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FIRE CHIEF COLUMN

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Burn Awareness Week was held this month. Did you know that your children’s skin is thinner than older children and adults, and their skin burns at lower temperatures and more deeply. Scald and burns can happen to any age group.

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Since burns are recognized as one of the most painful and devastating injuries a person can sustain and survive, we want to arm you with the tools to keep your children safe from this devastating injury.

It is important to remember that children, especially those ages 4 and under, may not perceive danger; have less control of their environment; may lack the ability to escape a life threatening burn situation; and may not be able to tolerate the physical stress of a burn injury.

Here are some tips to practice at home to protect children:

• Establish a safe hot water temperature by setting your water heater to deliver water at a temperature of 120 degrees Fahrenheit or by installing anti-scald devices.

• Do not place hot foods or liquids near the counters edge or within a child’s reach.

• Do not hold children while cooking or drinking hot liquids.

• Make your stove area a “Kid-Free” zone (3-feet is a good distance).

• Keep electrical cords out of children’s reach.

• Teach your kids that hot things can burn.

• Test your water at your faucets. It should be less than 100 degrees Fahrenheit.

• Always supervise your children in or near the bathtub. Before placing a child in a bath or getting in the bath yourself, test the water. Test the water by moving your hand, wrist and forearm through the water. The water should feel warm, not hot, to the touch.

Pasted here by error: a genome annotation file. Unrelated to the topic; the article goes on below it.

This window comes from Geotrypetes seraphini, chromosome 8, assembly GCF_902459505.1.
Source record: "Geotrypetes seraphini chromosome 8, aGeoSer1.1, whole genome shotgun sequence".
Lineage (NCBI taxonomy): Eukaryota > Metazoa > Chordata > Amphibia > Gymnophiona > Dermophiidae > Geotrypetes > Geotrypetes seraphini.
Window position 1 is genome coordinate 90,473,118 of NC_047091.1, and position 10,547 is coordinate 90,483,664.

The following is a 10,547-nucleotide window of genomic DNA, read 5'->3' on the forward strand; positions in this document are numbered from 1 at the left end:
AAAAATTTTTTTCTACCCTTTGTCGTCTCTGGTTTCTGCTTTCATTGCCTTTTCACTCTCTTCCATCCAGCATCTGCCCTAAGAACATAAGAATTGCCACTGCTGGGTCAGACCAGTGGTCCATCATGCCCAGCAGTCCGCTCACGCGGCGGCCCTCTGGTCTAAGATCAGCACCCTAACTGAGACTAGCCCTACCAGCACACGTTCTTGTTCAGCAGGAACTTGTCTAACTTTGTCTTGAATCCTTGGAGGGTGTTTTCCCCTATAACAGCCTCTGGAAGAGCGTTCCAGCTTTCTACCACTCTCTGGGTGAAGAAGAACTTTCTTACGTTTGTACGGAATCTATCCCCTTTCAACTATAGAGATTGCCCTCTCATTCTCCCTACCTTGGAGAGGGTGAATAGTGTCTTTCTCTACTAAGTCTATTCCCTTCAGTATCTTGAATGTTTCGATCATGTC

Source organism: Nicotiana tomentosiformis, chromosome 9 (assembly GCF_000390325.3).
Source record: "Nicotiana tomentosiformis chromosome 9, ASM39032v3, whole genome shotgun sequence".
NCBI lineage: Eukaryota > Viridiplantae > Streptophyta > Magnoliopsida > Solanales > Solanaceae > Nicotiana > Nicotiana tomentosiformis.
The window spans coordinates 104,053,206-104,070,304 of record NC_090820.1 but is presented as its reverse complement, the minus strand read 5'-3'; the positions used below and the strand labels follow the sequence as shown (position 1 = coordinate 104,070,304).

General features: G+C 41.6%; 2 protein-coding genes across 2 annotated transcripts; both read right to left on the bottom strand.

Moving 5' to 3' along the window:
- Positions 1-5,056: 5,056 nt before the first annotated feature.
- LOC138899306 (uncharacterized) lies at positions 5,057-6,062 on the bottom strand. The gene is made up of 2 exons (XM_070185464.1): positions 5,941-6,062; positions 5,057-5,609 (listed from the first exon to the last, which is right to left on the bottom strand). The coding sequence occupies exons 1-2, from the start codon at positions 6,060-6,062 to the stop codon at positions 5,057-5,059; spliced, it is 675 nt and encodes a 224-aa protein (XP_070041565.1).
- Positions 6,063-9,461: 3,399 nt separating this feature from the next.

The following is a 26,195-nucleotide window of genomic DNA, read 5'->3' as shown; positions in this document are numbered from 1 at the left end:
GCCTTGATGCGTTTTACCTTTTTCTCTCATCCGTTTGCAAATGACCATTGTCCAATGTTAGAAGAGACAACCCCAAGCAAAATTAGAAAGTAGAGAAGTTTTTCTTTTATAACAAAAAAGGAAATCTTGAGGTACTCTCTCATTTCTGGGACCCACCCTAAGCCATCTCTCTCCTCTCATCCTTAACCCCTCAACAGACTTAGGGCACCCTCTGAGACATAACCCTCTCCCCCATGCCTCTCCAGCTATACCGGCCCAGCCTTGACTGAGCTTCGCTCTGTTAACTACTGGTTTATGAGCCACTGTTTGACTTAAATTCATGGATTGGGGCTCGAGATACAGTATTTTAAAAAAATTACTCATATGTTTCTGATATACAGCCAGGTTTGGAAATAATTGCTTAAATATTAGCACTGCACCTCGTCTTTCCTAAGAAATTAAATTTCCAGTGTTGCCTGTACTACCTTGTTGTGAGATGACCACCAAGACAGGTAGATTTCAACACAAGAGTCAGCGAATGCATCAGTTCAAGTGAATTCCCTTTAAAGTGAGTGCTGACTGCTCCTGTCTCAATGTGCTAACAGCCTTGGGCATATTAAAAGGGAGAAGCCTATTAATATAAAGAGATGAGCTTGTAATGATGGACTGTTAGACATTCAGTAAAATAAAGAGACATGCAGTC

• Always place hot food or liquids in the center of the table.

• Allow microwave food to cool before eating and open the door slowly, away from your face. Steam burns are painful.

• Choose prepackaged soups containers that have a wide base or, to avoid the possibility of a spill, pour the soup into a traditional bowl after heating.

• If you experience a burn, call 911 immediately. Treat a burn right away. Cool the burn with cool water for three to five minutes. Cover with a clean, dry cloth. Get medical help if needed, when in doubt get help. Avoid creams or salves.

And as always if you need more information on Burn Awareness or anything else feel free to stop by or call the Brainerd Fire Department or myself. We are here to serve 24 hours, seven days a week to assist you. And as I always say, be safe out there!!

Kevin H. Stunek is the Brainerd Fire Chief

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Denton (Denny) Newman Jr.
I've worked at the Brainerd Dispatch with various duties since Dec. 7, 1983. Starting off as an Ad Designer and currently Director of Audience Development. The Dispatch has been an interesting and challenging place to work. I'm fortunate to have made many friends, both co-workers and customers.
(218) 855-5889
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